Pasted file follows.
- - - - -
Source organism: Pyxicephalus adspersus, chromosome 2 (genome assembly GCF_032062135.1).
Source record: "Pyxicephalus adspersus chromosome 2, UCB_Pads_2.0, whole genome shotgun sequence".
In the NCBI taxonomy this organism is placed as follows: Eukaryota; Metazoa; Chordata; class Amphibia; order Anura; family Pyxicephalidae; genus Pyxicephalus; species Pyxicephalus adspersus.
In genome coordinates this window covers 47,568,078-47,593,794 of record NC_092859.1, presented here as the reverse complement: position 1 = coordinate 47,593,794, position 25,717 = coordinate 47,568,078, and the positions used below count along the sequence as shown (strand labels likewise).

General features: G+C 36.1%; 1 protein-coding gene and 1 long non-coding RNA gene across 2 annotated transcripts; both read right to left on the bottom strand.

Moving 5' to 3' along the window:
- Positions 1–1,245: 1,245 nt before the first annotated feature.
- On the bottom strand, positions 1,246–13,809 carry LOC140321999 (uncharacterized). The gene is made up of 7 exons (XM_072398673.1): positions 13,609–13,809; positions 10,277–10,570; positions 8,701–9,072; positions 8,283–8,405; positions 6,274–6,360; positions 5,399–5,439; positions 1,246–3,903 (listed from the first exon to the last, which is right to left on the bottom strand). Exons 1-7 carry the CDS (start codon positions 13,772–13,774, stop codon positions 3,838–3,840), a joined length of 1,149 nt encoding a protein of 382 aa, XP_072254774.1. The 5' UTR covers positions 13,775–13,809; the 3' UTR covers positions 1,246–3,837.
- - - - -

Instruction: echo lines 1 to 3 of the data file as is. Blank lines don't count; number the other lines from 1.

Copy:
Source organism: Pyxicephalus adspersus, chromosome 2 (genome assembly GCF_032062135.1).
Source record: "Pyxicephalus adspersus chromosome 2, UCB_Pads_2.0, whole genome shotgun sequence".
In the NCBI taxonomy this organism is placed as follows: Eukaryota; Metazoa; Chordata; class Amphibia; order Anura; family Pyxicephalidae; genus Pyxicephalus; species Pyxicephalus adspersus.